Download InfoIf you experience problems downloading a file, check if you have the proper application to view it first. In case of further problems read the IDEAS help page. Note that these files are not on the IDEAS site. Please be patient as the files may be large.
Bibliographic InfoPaper provided by Ghent University, Faculty of Economics and Business Administration in its series Working Papers of Faculty of Economics and Business Administration, Ghent University, Belgium with number 04/249.
Length: 40 pages
Date of creation: Jun 2004
Date of revision:
Other versions of this item:
- Balcaen S. & Ooghe H., 2004. "Alternative methodologies in studies on business failure: do they produce better results than the classic statistical methods?," Vlerick Leuven Gent Management School Working Paper Series 2004-16, Vlerick Leuven Gent Management School.
- NEP-ACC-2004-09-05 (Accounting & Auditing)
- NEP-ALL-2004-09-05 (All new papers)
- NEP-BEC-2004-09-05 (Business Economics)
- NEP-HPE-2004-09-05 (History & Philosophy of Economics)
Please report citation or reference errors to , or , if you are the registered author of the cited work, log in to your RePEc Author Service profile, click on "citations" and make appropriate adjustments.:
- Bart Baesens & Rudy Setiono & Christophe Mues & Jan Vanthienen, 2003. "Using Neural Network Rule Extraction and Decision Tables for Credit-Risk Evaluation," Management Science, INFORMS, vol. 49(3), pages 312-329, March.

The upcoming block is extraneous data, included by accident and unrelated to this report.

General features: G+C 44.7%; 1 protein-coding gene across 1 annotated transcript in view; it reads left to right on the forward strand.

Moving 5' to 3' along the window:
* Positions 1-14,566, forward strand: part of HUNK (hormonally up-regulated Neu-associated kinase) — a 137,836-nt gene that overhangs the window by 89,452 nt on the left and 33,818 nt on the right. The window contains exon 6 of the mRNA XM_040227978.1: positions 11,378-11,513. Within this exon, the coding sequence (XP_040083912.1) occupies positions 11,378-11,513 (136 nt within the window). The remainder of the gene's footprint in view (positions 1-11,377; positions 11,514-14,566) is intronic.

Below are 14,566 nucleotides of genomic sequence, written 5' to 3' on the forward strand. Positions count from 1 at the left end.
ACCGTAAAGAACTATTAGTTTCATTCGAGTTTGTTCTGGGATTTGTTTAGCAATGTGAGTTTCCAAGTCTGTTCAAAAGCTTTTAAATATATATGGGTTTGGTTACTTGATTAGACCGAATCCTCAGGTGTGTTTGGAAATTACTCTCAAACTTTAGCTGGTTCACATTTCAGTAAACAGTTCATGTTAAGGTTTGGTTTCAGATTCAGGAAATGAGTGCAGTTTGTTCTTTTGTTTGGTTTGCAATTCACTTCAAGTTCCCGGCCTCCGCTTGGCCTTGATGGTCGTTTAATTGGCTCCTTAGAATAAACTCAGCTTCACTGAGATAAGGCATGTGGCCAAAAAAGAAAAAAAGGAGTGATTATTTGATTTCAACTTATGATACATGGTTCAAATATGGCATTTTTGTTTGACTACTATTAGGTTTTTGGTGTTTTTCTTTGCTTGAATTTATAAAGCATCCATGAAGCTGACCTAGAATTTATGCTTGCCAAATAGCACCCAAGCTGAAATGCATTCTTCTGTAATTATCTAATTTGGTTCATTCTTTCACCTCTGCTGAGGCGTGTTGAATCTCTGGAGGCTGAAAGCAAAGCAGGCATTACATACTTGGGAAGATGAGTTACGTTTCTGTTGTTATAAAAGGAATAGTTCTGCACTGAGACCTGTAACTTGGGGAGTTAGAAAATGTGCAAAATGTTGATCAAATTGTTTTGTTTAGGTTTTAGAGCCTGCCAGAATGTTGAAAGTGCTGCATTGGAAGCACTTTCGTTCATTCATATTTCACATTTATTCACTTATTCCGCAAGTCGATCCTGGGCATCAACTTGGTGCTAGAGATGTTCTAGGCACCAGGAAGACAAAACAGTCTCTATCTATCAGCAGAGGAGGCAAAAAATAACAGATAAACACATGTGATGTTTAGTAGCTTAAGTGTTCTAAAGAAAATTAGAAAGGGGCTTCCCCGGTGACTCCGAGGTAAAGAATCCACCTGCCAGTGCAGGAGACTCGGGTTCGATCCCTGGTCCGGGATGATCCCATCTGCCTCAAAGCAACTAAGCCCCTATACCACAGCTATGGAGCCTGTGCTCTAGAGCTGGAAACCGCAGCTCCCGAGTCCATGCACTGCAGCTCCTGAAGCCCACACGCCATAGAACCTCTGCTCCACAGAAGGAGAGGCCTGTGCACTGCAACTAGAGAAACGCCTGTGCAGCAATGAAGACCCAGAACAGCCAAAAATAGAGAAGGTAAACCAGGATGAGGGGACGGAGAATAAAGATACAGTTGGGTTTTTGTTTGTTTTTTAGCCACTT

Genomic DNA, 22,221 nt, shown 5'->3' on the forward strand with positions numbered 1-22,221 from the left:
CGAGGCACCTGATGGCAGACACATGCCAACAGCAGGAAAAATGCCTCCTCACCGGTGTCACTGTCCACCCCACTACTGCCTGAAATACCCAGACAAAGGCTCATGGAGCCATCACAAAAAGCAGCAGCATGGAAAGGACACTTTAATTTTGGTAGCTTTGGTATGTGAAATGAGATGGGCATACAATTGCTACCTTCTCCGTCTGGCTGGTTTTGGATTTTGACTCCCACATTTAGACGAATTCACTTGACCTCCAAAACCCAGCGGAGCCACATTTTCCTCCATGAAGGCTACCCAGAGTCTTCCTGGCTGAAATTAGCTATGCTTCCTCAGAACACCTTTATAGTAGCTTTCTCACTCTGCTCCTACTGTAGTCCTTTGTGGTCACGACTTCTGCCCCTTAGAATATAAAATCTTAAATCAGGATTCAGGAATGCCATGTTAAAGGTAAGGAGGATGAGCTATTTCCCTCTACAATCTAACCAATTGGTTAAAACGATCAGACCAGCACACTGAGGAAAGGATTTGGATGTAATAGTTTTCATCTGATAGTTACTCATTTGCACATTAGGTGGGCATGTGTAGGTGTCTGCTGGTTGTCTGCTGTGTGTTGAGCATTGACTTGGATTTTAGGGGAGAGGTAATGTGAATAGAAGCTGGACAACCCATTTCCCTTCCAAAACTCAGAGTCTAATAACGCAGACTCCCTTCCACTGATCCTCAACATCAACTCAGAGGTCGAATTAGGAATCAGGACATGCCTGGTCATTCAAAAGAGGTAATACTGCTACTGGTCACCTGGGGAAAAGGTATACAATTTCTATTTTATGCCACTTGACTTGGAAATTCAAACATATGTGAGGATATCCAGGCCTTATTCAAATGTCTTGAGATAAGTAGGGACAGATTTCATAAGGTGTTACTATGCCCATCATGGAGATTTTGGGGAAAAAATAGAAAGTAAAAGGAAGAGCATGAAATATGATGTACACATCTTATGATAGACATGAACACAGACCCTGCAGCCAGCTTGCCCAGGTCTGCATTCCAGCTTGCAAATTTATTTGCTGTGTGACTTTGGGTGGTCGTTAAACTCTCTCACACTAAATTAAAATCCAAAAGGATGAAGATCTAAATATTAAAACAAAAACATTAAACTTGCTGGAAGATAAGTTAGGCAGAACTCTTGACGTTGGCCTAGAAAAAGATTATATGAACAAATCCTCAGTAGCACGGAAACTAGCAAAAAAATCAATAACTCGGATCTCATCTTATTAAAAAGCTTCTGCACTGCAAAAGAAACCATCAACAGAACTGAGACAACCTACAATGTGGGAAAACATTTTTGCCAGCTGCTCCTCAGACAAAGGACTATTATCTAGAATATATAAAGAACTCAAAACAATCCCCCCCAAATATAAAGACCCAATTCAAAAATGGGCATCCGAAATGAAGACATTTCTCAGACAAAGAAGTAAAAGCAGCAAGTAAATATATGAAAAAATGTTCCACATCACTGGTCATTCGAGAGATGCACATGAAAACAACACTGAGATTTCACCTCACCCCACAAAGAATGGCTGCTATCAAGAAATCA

- Cecilio Mar-Molinero & Carlos Serrano-Cinca, 2001. "Bank failure: a multidimensional scaling approach," The European Journal of Finance, Taylor & Francis Journals, vol. 7(2), pages 165-183.
- Luoma, M & Laitinen, EK, 1991. "Survival analysis as a tool for company failure prediction," Omega, Elsevier, vol. 19(6), pages 673-678.
- Neophytou, E. & Molinero, C.M., 2001. "Predicting Corporate Failure in the UK: A Multidimensional Scaling Approach," Papers 01-172, University of Southampton - Department of Accounting and Management Science.
- Shumway, Tyler, 2001. "Forecasting Bankruptcy More Accurately: A Simple Hazard Model," The Journal of Business, University of Chicago Press, vol. 74(1), pages 101-24, January.
- Yochanan Shachmurove, 2002. "Applying Artificial Neural Networks to Business, Economics and Finance," Penn CARESS Working Papers 5ecbb5c20d3d547f357aa1306, Penn Economics Department.
- Yang, Z. R. & Platt, Marjorie B. & Platt, Harlan D., 1999. "Probabilistic Neural Networks in Bankruptcy Prediction," Journal of Business Research, Elsevier, vol. 44(2), pages 67-74, February.
- Frydman, Halina & Altman, Edward I & Kao, Duen-Li, 1985. " Introducing Recursive Partitioning for Financial Classification: The Case of Financial Distress," Journal of Finance, American Finance Association, vol. 40(1), pages 269-91, March.